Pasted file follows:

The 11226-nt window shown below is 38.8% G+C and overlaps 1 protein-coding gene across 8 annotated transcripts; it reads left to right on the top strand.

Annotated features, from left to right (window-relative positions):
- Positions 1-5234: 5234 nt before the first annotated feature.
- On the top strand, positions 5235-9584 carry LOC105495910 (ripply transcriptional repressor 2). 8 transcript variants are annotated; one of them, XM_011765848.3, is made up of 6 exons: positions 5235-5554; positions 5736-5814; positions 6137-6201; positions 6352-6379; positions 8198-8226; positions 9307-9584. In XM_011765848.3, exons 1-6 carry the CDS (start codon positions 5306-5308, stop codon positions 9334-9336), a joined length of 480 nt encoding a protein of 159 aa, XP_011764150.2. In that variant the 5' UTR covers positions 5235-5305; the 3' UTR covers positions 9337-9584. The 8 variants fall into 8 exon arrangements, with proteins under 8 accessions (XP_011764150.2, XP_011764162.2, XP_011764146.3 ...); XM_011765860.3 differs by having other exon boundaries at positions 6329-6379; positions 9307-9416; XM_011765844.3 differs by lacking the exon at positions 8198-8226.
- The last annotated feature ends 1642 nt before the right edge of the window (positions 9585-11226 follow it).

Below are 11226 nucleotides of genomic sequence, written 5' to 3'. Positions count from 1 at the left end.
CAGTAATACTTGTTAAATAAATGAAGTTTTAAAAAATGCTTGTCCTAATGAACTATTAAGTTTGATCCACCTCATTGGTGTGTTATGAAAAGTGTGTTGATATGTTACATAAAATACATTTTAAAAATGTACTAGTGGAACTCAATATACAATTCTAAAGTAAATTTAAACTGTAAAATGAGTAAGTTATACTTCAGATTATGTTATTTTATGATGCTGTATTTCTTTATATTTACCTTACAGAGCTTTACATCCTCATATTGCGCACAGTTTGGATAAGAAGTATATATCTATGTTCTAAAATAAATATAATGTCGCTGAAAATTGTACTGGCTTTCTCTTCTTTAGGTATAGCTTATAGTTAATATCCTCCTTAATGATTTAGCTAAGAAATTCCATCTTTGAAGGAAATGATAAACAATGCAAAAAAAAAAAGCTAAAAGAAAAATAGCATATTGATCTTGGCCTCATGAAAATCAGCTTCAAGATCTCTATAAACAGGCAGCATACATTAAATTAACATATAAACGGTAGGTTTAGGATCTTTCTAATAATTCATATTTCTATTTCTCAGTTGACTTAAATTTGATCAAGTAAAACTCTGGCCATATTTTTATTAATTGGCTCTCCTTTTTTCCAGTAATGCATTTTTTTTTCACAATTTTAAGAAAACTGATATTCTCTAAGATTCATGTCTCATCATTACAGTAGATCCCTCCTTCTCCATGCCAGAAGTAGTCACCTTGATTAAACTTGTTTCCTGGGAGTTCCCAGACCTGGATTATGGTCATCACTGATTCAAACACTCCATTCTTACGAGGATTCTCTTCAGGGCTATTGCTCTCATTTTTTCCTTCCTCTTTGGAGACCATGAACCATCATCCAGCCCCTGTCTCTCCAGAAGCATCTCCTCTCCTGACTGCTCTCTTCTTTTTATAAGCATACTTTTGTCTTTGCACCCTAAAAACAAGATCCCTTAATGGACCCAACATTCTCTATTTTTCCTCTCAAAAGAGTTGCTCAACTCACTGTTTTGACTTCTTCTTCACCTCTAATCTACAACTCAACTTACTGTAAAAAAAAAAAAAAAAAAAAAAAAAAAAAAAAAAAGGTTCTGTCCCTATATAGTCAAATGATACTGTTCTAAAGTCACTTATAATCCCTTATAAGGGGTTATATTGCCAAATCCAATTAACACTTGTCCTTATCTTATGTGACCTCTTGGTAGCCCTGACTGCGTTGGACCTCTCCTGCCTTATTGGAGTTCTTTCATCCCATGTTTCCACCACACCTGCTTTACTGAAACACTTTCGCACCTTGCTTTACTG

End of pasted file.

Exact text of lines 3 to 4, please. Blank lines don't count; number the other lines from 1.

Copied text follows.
- Positions 1-5234: 5234 nt before the first annotated feature.
- On the top strand, positions 5235-9584 carry LOC105495910 (ripply transcriptional repressor 2). 8 transcript variants are annotated; one of them, XM_011765848.3, is made up of 6 exons: positions 5235-5554; positions 5736-5814; positions 6137-6201; positions 6352-6379; positions 8198-8226; positions 9307-9584. In XM_011765848.3, exons 1-6 carry the CDS (start codon positions 5306-5308, stop codon positions 9334-9336), a joined length of 480 nt encoding a protein of 159 aa, XP_011764150.2. In that variant the 5' UTR covers positions 5235-5305; the 3' UTR covers positions 9337-9584. The 8 variants fall into 8 exon arrangements, with proteins under 8 accessions (XP_011764150.2, XP_011764162.2, XP_011764146.3 ...); XM_011765860.3 differs by having other exon boundaries at positions 6329-6379; positions 9307-9416; XM_011765844.3 differs by lacking the exon at positions 8198-8226.